WASHINGTON -- The U.S. risk council on Thursday discussed potentially using its powers under the 2010 Dodd-Frank law to impose more regulatory oversight on money market funds, a U.S. Treasury Department spokeswoman said.
The closed-door discussions by the Financial Stability Oversight Council about ramping up regulation for large funds comes roughly a month after the panel rolled out a framework of possible new rules for the $2.6 trillion industry.
The FSOC is a council of regulators chaired by Treasury Secretary Timothy Geithner and comprised of the country's top banking and market regulators, including outgoing Securities and Exchange Commission Chairman Mary Schapiro, whose last day at the agency is Friday.
The panel has broad authority to designate individual funds, sponsors or advisers as "systemically important."
If large money market funds receive that designation, they would be subject to stringent supervision by the Federal Reserve and potential capital requirements.
The industry has broadly opposed the idea of designating funds and is also opposed to many of the reforms proposed by the panel.
The FSOC's proposal aims to pressure the SEC to adopt money fund reforms on its own after a package of reforms championed by Schapiro failed to win a consensus among her fellow commissioners and was broadly panned by the industry.
The proposal's regulatory framework largely mirrors the measures Schapiro had supported, such as capital buffers and redemption holdbacks, or a move from a stable to a floating net asset value so that investors would not be spooked by the prospect of funds "breaking the buck."
FSOC and Schapiro have argued that more reforms are necessary to repeat a run on funds like that seen in the 2008 financial crisis. During the crisis, heavy exposure to collapsed investment bank Lehman Brothers caused the net asset value of the Reserve Primary Fund to fall below $1 per share and "break the buck."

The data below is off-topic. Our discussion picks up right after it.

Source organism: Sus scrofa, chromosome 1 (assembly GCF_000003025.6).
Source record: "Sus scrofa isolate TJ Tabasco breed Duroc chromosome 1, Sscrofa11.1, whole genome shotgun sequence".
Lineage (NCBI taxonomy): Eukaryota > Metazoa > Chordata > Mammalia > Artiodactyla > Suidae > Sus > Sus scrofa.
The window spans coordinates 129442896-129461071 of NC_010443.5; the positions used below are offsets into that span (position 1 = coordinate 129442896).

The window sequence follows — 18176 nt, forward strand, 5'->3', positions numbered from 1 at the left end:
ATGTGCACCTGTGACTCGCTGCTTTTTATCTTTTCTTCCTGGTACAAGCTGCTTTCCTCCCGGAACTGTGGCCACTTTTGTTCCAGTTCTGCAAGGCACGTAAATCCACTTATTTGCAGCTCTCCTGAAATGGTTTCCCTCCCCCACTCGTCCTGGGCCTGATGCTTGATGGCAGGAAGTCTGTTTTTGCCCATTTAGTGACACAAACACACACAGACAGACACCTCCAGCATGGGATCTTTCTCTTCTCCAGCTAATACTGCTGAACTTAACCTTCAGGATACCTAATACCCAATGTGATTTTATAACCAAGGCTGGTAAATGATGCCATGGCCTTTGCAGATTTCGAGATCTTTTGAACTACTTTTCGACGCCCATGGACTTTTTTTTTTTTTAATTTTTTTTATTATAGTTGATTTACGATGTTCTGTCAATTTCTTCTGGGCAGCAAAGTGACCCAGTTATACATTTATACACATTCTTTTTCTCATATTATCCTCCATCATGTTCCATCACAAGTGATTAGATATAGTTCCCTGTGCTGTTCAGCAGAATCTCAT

The FSOC cannot technically force the SEC to adopt any proposed rules, and the outlook for support among SEC commissioners is unclear.
Since Schapiro's efforts failed in August, two commissioners who had been skeptical of her proposal - Republican Daniel Gallagher and Democrat Luis Aguilar - have both come out and said they might be able to support a floating net asset value if certain conditions were met.
However, with Schapiro's departure, the SEC will be split between two Democrats and two Republicans, potentially making it even harder to reach a consensus.
A source familiar with FSOC's deliberations said if the SEC fails to act or if FSOC feels the agency does not sufficiently attack the problem, then the panel could step in.
Thursday marked Schapiro's last FSOC meeting. At the meeting, Geithner thanked her for her service, a Treasury spokeswoman said.
"Mary's dedication and leadership have been instrumental to the progress made by this Council and by the SEC over the last few years," he said.
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